Prepare for rise in flexibility requests as legislation "normalises" change
05 May 2009 7:40am
Employers can expect a sharp increase in requests for alternative working arrangements as new legislation aimed at employees with young kids "formalises" and "normalises" flexibility across the board, according to employment lawyer and consultant, Juliet Bourke.
"This legislation will open up the conversation for other employees as well," says Bourke, of Aequus Partners.
"A broader group of employees will be putting in a request even if employers aren't legally obliged to comply."
Under the new National Employment Standards - expected to commence in January next year - employees (with more than 12 months' service) who are parents or carers of children under school age or children with a disability can request more flexible working arrangements to assist them in caring for their wards (see section 65(1) of the Fair Work Act 2009).
Flexible options include condensed hours or part-time work, job-sharing, special-leave provisions and working from home. Parents will be required to make a written request for such arrangements outlining both the nature of the proposed change and how it will help them care for their child.
Employers will be required to respond to the request in writing within 21 days, indicating whether the request has been granted or refused. Requests can only be denied on "reasonable business grounds".
According to Bourke, "reasonable grounds" include concerns over:
excessive cost - in setting up a working-from-home arrangement, for instance;
excessive disruptions - if everyone in the office has to adapt to suit an individual's needs; and
impracticality - if the organisation is technically incapable of adjusting to the worker's requirements.
However, Bourke predicts that refusals will be rare.
She says that since similar legislation was introduced in the UK in 2003, the majority of flexibility requests have either been fully or partially accepted, and that very few claims relating to "right to request" legislation have come before employment tribunals.
The legislation "has played a role in challenging employer prejudices", she says, compelling bosses to be more open about the viability of part-time roles and other flexibility options.
Expansion and benefits
The UK legislation is widely credited with making a significant contribution to the increased availability of flexibility for English employees, Bourke says.
Referring to research, she says that that in 2007 some 20 per cent of employees with children older than the maximum age (stipulated in the legislation) and a sixth of employees without children successfully approached their bosses with flexibility requests.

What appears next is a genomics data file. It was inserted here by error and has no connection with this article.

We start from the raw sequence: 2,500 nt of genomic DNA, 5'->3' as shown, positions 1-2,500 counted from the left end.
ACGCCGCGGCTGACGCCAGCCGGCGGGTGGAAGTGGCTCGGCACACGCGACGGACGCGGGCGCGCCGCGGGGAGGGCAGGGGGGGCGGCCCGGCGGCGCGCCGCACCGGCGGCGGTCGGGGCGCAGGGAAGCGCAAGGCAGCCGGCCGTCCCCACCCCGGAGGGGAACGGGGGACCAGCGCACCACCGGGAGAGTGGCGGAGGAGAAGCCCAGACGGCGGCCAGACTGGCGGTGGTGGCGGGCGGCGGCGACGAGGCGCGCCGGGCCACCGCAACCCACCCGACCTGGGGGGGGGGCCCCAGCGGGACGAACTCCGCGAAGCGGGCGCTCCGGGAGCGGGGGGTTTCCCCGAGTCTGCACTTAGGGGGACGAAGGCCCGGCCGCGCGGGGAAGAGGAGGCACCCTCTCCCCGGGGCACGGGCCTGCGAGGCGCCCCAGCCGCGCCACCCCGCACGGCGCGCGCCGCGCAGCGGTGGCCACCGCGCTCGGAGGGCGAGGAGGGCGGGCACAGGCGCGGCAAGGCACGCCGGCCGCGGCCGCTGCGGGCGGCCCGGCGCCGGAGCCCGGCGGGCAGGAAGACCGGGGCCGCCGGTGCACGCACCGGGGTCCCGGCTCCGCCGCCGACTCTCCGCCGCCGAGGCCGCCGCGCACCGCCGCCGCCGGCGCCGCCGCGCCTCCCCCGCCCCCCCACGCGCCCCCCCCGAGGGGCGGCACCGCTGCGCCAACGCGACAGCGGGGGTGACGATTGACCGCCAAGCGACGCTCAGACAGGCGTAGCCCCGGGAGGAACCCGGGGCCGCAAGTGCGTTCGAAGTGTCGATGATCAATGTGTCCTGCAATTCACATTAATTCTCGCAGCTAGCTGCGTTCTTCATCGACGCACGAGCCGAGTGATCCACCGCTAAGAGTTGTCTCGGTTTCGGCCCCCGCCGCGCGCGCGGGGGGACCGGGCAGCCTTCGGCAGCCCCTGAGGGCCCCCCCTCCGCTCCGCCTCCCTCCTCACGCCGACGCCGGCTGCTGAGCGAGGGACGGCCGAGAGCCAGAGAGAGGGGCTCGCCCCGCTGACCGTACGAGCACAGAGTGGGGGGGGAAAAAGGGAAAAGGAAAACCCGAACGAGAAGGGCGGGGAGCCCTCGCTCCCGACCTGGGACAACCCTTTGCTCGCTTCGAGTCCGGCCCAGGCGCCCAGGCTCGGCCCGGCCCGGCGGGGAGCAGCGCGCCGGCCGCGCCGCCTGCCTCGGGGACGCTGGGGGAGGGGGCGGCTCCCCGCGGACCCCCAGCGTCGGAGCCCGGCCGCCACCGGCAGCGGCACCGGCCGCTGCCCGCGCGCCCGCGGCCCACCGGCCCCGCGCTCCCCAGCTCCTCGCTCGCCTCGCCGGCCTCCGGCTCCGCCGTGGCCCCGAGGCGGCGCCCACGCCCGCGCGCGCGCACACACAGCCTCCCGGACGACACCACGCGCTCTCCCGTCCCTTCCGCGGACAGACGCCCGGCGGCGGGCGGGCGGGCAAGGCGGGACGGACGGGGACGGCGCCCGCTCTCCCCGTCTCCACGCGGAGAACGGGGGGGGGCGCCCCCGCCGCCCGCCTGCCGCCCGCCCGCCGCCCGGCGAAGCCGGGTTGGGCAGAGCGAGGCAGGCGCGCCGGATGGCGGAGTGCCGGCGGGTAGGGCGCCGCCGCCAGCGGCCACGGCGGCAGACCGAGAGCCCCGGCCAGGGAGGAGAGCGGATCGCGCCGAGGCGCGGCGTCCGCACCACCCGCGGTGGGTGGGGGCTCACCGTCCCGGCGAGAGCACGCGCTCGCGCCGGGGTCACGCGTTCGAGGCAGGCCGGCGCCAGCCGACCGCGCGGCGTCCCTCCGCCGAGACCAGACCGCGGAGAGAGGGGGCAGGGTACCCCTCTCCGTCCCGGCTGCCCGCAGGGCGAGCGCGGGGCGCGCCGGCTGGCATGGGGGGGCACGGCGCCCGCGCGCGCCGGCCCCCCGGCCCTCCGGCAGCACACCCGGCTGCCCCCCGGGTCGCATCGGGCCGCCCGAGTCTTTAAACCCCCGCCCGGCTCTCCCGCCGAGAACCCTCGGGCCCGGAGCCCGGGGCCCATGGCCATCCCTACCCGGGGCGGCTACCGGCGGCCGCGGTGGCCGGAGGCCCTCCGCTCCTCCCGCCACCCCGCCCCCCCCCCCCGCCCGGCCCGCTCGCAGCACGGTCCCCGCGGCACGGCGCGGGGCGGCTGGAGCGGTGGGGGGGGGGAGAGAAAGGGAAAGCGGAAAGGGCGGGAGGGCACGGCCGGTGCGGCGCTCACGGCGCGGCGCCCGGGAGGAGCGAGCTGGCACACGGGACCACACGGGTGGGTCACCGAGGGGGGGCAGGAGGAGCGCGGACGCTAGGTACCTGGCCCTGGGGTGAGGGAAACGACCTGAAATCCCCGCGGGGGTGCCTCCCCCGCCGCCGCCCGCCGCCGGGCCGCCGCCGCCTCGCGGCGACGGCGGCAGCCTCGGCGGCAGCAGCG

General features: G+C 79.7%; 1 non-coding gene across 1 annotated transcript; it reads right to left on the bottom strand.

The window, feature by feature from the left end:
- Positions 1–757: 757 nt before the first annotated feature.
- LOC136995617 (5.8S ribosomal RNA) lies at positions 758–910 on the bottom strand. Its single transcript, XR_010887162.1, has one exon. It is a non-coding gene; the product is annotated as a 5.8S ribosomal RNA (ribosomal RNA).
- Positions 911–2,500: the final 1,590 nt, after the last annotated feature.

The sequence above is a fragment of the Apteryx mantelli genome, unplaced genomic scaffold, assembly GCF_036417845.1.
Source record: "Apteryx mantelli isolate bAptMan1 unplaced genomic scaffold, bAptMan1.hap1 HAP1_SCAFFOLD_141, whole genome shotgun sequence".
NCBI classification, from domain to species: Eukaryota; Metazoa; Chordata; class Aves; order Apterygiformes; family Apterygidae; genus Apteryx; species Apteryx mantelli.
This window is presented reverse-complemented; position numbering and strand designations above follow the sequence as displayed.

More than 90 per cent of UK employers now offer flexibility, she says, compared to less than 25 per cent in 1998 - and they are reaping a host of benefits.
According to a Workplace Flexibility report, organisations that offer flexibility can expect to:
attract skilled and motivated talent - particularly mature-age workers or those with carer responsibilities who would otherwise not be seeking work;
retain talent - reducing unwanted staff losses by up to 25 per cent, and maintaining valuable customer relationships and employee knowledge;
motivate and energise staff - increasing productivity and profits;
increase employee satisfaction - creating a happier workplace and improving teamwork and knowledge sharing;
reduce absenteeism - due to a drop in stress and unplanned absences with employees able to meet their outside commitments;
increase management skills - with leaders managing a more diverse workforce and compelled to "look outside the square"; and
become an employer of choice.
Bourke notes that flexibility has also "become more normalised" in the Australian workplace in recent years, and that the new Standard "will provide a platform for a conversation between an employee and employer, and a mechanism for transparent and consistent decision-making".
Under the Fair Work legislation, employers can face fines of up to $6,600 for failing to comply with the new rules, but as there will be no capacity for a review of an employer's decision to deny a request, Bourke says, prosecutions will be uncommon.
However, Bourke notes that employers may still be held to account for their decisions, and should check:
whether a work/family policy exists within the organisation;
whether a similar request has been granted elsewhere in the business;
the nature of the role and key performance indicators;
options for change and possible modifications to requests;
the impact of the change on the business unit; and
the cost of allowing a change versus the cost of not allowing it.
"A prudent employer would engage in a consultation process with the employee which demonstrates an open mind towards the employee's needs and encourages mutuality," Bourke says.
"Clearly just saying no to a request because it has never been done before will not be sufficient to meet the spirit of the legislation."
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